Irregular English Verbs 👉 Past Participle Form | Common Grammar Mistakes

Lesson Overview

Lesson Summary 

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Stop making the 10 most common Mistakes English Learners Make! In this course you’ll practise what you learned in this lesson about irregular English verbs with quizzes and worksheets. PLUS, there are 9 more grammar lessons and quizzes to help you practise!

I created this lesson to help you REVIEW irregular English verb forms. Knowing these different verb forms is crucial to using tenses correctly – especially the perfect tenses!

Learn more about when to use the present perfect and past simple tenses in this video here.

CLICK HERE to read the full lesson transcript.

Video Transcript

Hello, I’m Emma from mmmEnglish! My students are always complaining about irregular English verbs.

How can I learn them?
What are the rules?! 

I’m not going to lie, they are tough!

be, do, have, go, come, say, take, get, make, see

There are fewer irregular verbs than there are regular verbs. But these irregular verbs are very, very common verbs. They’re used more often than other regular verbs. So if you’ve been telling yourself that you don’t need to worry about irregular verbs… Get your head out of the clouds! Stop dreaming!

You need to learn how to use these important English verbs … Automatically.

In this lesson, I’m going to test your knowledge of past tense irregular verbs, to train you to think of them instantly! So, get ready! You need to be thinking quickly! Pay attention.

On the screen, you’ll see a verb appear in the present tense: eat
Then, you’ll see the past simple tense: ate
And the past participle: eaten

But this is a speed test! So you need to try and beat me to it! Answer, out loud before I do and then…. You can tell your friends that you beat your teacher in an irregular verb test!

Ready? Let’s get started!

Infinitive Past Simple Past Participle
become became become
bring brought brought
forget forgot forgotten
choose chose chosen
find found found
come came come
drive drove driven
fall fell fallen
feel felt felt
buy bought bought
fly flew flown
be was/were been
know knew known
get got gotten (American English) / got (British English)
wear wore worn
tear tore torn
have had had
swim swam swum
keep kept kept
go went gone / been (*see note below table)
teach taught taught
sleep slept slept
lend lent lent
stand stood stood
pay paid paid
let let let
lose lost lost
sing sang sung
meet met met
begin began begun
put put put
read read read
say said said
make made made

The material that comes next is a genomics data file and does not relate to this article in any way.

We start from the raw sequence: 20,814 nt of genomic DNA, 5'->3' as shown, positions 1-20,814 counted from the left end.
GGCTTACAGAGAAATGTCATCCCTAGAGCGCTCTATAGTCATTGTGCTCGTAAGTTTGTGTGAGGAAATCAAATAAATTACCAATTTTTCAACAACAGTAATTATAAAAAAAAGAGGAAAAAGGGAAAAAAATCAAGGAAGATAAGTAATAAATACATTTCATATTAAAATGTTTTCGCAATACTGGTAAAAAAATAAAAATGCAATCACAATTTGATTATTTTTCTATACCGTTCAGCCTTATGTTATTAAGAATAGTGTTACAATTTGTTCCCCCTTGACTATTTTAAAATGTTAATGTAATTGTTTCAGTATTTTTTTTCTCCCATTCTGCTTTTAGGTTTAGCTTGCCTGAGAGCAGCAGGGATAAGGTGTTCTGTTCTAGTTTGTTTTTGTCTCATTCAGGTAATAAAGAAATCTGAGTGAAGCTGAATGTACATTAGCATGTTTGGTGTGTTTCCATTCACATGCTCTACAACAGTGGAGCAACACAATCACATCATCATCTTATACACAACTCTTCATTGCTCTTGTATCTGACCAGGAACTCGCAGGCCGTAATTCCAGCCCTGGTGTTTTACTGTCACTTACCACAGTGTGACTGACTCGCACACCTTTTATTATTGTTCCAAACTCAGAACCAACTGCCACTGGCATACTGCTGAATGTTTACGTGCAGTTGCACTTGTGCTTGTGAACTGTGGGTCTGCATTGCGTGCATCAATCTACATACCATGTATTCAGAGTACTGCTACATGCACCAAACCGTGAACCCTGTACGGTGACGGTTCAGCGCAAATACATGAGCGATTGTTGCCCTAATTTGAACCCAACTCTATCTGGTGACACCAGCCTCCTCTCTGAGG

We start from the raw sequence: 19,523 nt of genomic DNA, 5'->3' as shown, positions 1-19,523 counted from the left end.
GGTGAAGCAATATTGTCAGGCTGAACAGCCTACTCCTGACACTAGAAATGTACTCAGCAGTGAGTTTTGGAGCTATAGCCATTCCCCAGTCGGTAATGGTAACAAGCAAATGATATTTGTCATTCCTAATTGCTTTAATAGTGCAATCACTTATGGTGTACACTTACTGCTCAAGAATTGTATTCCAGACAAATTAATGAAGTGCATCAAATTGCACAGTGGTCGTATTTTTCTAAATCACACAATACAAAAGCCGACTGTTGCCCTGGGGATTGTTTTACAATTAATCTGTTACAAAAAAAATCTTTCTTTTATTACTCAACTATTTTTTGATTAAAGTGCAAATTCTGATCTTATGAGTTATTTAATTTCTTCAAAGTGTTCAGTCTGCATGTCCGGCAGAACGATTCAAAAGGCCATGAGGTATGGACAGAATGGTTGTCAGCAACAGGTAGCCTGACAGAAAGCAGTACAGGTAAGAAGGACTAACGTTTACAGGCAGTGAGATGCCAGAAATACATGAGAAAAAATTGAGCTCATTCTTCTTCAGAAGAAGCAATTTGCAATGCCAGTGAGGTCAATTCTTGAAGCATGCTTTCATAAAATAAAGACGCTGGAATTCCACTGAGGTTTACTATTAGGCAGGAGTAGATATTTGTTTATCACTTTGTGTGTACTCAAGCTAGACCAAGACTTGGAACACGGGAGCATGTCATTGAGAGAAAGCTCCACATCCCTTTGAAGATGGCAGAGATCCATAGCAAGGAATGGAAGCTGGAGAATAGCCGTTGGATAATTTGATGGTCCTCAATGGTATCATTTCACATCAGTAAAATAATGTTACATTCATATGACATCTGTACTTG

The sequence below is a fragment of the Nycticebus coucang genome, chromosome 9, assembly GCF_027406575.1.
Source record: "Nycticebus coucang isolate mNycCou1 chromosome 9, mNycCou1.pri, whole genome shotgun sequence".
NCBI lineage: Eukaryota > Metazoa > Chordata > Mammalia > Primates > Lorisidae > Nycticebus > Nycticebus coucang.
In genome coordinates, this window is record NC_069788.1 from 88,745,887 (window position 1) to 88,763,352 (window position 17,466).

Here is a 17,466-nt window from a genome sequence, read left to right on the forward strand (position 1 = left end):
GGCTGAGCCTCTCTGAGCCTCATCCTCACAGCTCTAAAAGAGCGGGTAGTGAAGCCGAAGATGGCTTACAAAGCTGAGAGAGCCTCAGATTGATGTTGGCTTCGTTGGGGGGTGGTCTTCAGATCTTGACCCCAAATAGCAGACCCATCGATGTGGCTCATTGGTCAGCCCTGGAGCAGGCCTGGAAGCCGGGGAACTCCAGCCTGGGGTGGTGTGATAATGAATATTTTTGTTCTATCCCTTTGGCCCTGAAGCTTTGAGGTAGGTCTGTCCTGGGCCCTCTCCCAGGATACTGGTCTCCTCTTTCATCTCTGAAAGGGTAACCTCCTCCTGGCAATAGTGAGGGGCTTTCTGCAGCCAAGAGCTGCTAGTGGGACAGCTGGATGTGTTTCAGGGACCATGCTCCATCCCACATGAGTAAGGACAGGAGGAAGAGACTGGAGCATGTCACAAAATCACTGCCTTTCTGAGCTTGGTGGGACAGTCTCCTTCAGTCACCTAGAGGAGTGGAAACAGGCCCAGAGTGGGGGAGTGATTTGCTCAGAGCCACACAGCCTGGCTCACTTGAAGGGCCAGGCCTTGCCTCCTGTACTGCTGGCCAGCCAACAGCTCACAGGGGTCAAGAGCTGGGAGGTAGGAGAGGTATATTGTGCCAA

sell sold sold
think thought thought
drink drank drunk
send sent sent
leave left left
sit sat sat
speak spoke spoken
write wrote written
take took taken
lie lied lied (not telling the truth)
lie lay lain
smell smelled (more common) / smelt (British English) smelled / smelt
give gave given
hear heard heard
tell told told
see saw seen
understand understood understood
do did done

**The main difference between been and gone: That could be a little tricky to explain but you use “been” and “gone” for different reasons. If you go somewhere else, to another country, to a friend’s house, then you have gone from the original place – maybe your house. But if you have been, then you have gone but you’ve also come back to the original place.

Phew! How did you go? I’m sure there were quite a few that you know and that you got right! But there were probably a few that tested your memory. Maybe you haven’t used them in a little while! So it’s a good idea to jog your memory.

But don’t worry about it if you didn’t get them all right! Use this video to test and build your knowledge of these verbs. Go back to the start of the video and practise. Use this video to test and build your knowledge of these verbs. Go back to the start of the video and practise again and again and again, until you have them all memorised!

Which irregular verbs do you find most difficult to use and remember? Share them in the comments under this video!

And don’t forget that there are a bunch of irregular verbs that are only irregular because they don’t actually change in different tenses! They’re always the same – there’s only one form. For example:

  • bet
  • cut
  • hit
  • hurt
  • let
  • put (we spoke about those just before)
  • quit
  • read and read (the spelling is the same but the pronunciation’s different)
  • set
  • shut
  • spread

For those of you who are feeling up for the challenge…. Then download this worksheet up here to practise using these verbs in different tenses!

Well, that’s it for this mini training lesson! I’m sure that you must feel great about reviewing and practising how to use these verbs in English, so that you can speak more fluently, confidently and automatically in English!

Now, check out this extra training that I prepared about the present perfect tense and practise using the past participle form in this tense. There’s also another playlist right here with more mmmEnglish lessons!

Links mentioned in the video

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